For so long, the idea of sexuality and nakedness has been highly censored by society through the argument that it’s immoral to display the body in public. It’s like an everyday norm we all accept without really questioning why it exists. Not only that, we still blush and notice a nervous grin on our face every time we see a nipple in a public space or even on our social media’s timeline. But why? Why do we feel ashamed or intimidated by this part of the body that’s as normal as a foot, our nose, or our hands? Well, the answer is kind of obvious: it’s due to the sexual associations they have, but let me delve into that question a bit more. Why do we feel nervous or even insulted (yes, some people think that it’s a huge offense to show the nipples) when we see female nipples and not men’s? I’m not trying to start a wide discussion about feminism, but think about it. They have similar shapes, and actually some men have bigger boobs than some women, and still, they’re free to expose what nature gave them anywhere they want. Think about how stupid this censorship is, to the point that in some places in the world there have been campaigns and legal propositions to punish women for breastfeeding in public, as if feeding their child was a provocative or offensive act.
For that matter, in recent times there has been a huge wave of critics against this nonsensical censorship that’s present everywhere. Associations, individuals, photographers, filmmakers, artist, and even fashion currents have organized or been part of campaigns in favor of free representations or displays of the female nipple. There’s a campaign on Instagram that shows close-ups of nipples without saying whether they belong to a man or a woman to expose the double standards of modern society. One artist who has been really interested in breaking all this absurdity is Julian Landini.
One of the elements that made Landini popular in his native country, Argentina, was his unique technique and drawing style, made with regular ballpoint pens that give a sense of freshness and immediacy. Moreover, his art depicts women in everyday situations showing their bodies without any constraint nor judgment.
Landini started drawing as a child and would take any piece of paper and a pen to portray whatever he had on his mind. The fact that most of his drawings are made with a common pen is a return to his roots as a kid who wanted to pour his emotions. This is him remaining loyal to his artistic instincts.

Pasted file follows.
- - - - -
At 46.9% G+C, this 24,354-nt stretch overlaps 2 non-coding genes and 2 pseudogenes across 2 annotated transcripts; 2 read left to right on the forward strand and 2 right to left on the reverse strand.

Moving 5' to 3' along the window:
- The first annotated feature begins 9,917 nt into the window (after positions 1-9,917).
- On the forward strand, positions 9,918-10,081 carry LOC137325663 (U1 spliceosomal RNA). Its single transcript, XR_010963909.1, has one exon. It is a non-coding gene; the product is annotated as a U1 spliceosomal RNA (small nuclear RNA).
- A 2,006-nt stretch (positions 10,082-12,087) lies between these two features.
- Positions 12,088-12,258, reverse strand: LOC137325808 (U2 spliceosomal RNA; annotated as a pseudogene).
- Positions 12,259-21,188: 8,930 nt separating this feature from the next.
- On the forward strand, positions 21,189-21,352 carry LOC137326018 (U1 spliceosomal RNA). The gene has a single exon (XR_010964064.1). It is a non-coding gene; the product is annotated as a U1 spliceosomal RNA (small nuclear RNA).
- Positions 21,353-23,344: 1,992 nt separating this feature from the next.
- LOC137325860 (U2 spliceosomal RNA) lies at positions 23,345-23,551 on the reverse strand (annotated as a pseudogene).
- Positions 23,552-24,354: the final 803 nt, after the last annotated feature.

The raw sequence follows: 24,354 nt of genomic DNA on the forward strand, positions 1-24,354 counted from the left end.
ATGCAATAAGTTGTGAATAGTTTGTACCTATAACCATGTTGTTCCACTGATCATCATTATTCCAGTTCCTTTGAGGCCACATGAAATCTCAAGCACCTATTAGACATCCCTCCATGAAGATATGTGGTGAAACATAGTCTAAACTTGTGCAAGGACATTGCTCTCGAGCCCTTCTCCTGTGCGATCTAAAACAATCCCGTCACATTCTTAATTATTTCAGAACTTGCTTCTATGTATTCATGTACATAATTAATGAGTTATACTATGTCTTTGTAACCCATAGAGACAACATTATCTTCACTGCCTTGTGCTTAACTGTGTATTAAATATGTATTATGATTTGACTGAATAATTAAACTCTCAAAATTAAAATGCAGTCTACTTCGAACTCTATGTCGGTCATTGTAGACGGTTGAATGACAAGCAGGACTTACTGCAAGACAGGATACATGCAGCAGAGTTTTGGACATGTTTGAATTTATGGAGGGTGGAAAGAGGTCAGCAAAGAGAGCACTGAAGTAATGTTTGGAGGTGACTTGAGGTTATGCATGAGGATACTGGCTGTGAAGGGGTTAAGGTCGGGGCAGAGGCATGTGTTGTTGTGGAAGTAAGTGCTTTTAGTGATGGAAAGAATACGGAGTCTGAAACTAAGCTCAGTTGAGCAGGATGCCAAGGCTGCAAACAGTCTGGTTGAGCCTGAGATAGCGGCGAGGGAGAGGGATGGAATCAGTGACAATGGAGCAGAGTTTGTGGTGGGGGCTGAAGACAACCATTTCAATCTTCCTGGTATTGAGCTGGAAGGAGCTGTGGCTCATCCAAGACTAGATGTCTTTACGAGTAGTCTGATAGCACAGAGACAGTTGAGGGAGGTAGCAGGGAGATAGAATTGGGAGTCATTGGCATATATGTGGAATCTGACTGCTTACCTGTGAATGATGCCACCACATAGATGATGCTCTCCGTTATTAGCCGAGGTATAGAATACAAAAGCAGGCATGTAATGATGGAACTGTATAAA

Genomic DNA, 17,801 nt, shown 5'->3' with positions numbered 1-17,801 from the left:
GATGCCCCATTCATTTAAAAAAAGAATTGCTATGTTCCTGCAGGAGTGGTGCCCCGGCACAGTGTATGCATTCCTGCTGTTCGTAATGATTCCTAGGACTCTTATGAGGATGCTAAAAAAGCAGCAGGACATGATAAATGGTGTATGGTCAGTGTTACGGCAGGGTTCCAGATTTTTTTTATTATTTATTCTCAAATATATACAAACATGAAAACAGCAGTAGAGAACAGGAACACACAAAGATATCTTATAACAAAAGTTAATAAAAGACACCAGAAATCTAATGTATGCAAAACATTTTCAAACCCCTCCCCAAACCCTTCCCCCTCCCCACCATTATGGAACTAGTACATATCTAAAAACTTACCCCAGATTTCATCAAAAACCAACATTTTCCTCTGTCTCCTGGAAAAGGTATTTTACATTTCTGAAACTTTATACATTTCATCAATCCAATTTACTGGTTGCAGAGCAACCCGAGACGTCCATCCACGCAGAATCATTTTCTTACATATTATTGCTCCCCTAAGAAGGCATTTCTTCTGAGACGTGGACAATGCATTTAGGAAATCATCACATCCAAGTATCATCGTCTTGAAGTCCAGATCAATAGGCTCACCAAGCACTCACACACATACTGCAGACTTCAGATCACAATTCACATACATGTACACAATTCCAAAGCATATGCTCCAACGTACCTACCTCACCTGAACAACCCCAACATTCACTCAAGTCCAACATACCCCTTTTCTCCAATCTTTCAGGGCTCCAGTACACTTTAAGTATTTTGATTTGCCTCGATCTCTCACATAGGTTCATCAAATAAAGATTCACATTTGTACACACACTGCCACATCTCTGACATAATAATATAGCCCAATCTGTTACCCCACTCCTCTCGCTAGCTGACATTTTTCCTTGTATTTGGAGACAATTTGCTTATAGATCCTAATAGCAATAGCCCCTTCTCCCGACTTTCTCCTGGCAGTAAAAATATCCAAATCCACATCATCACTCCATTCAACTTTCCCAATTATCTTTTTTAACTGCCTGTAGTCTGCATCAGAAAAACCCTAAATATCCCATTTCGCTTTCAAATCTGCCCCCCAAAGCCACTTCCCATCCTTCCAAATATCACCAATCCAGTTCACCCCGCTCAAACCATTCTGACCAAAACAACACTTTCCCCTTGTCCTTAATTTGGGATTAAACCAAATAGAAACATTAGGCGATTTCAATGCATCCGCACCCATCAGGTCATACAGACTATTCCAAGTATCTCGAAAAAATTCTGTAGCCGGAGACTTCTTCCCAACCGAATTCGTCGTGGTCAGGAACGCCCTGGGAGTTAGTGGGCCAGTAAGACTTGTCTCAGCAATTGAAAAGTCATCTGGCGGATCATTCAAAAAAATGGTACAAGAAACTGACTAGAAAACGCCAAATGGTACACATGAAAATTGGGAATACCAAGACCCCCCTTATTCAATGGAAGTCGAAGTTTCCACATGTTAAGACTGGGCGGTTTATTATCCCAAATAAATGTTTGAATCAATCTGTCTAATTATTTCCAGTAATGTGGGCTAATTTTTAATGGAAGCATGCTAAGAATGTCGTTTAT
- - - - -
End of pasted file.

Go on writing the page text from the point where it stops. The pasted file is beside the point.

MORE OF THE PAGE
As he grew, he got interested in human anatomy and all the stories that can be told through movements. He started experimenting with more structured positions to show the marvels of the human body, especially women, his main –if not exclusive– protagonists.
Based on his admiration of the body, he started depicting the nakedness of women with taste and an artistic vision. We all know that nowadays the best tool artists can use to make their works relevant is social media. As soon as he did, however, he realized he was constantly banned for the "offensive" content he was sharing. Sick of this absurd conception of morality, he started a project called La Teta Protesta (The Boob Project) to question the double standards of social media legislations that turn a blind eye on violence, murders, and other traumatic images, but get all mortified by a drawing of a naked body. In his own words, the project intends to repudiate “this stupid and meaningless censorship syndrome, the product of an archaic law and a morality based on submission, that is going around in this society, where there is a culture of respect for the body, but of the obscene consumption of this.”
If you’re interested in his work and project, take a look at his website: Julian Landini.
It's not just a matter of getting our way showing our nipples on social media; it's about a stupid differentiation that intends to demonize our natural aspect. For that matter, check out this Short Guide To Freeing Your Nipples.